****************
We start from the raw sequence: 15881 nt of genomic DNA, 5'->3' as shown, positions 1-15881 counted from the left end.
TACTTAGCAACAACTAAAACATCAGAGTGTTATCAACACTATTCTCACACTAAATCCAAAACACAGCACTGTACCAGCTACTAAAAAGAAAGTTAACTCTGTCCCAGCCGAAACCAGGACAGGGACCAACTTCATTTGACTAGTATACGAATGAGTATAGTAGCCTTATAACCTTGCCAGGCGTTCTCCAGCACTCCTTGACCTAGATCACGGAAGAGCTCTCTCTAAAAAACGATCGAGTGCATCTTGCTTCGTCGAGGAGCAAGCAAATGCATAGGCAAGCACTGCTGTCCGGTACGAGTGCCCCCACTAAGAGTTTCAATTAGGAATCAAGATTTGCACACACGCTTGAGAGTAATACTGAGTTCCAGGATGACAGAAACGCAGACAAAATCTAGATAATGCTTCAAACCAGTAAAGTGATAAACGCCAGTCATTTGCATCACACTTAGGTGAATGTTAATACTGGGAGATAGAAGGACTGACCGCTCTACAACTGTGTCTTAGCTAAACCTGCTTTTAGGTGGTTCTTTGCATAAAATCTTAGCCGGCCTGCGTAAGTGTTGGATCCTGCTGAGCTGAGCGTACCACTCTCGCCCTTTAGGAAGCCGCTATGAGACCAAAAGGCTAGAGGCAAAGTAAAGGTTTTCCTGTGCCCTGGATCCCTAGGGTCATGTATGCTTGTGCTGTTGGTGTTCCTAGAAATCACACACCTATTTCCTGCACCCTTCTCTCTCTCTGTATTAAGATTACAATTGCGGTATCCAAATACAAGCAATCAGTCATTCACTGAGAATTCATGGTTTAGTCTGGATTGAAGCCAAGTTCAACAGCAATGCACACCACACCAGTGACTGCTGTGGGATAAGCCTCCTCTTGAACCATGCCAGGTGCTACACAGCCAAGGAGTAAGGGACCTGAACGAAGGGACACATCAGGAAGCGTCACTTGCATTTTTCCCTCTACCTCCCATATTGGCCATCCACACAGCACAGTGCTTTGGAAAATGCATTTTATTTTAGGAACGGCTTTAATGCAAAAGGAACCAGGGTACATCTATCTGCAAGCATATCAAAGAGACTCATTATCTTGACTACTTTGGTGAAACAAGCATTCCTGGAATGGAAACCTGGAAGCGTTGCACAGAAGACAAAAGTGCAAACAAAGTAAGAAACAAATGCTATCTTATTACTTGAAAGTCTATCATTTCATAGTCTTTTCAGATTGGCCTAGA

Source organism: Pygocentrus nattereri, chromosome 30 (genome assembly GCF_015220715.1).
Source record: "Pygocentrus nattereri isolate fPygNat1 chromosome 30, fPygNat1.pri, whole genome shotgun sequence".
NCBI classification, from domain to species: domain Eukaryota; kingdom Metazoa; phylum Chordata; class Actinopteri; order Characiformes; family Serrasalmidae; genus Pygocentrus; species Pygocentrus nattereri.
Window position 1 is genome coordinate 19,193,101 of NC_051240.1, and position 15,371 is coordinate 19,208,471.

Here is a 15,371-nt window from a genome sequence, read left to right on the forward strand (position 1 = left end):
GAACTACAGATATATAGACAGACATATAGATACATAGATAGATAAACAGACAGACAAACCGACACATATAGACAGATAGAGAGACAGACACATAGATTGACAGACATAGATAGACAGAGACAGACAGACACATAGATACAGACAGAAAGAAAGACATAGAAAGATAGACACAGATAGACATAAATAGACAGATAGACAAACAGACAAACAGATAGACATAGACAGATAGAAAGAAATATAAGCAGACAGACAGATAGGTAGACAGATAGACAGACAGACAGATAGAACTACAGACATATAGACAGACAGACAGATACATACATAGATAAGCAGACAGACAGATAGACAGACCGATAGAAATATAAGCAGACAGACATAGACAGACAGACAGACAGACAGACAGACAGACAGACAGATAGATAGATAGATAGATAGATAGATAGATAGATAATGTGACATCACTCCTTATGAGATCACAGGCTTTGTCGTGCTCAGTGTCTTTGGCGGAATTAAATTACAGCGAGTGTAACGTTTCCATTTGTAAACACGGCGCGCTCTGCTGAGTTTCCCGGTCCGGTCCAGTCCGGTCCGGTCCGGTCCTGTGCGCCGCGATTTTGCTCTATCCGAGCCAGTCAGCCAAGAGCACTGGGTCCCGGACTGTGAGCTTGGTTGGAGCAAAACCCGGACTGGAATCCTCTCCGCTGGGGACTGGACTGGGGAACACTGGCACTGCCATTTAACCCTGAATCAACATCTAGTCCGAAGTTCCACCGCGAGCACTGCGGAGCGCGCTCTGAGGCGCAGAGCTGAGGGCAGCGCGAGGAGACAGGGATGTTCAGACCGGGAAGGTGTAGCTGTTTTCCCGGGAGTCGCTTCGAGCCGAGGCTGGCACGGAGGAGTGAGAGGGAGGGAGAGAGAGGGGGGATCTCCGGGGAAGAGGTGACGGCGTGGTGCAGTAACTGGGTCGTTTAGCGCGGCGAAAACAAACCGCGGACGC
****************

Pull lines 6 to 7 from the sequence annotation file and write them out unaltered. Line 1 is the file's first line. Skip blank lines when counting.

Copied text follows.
Window position 1 is genome coordinate 19,193,101 of NC_051240.1, and position 15,371 is coordinate 19,208,471.

Here is a 15,371-nt window from a genome sequence, read left to right on the forward strand (position 1 = left end):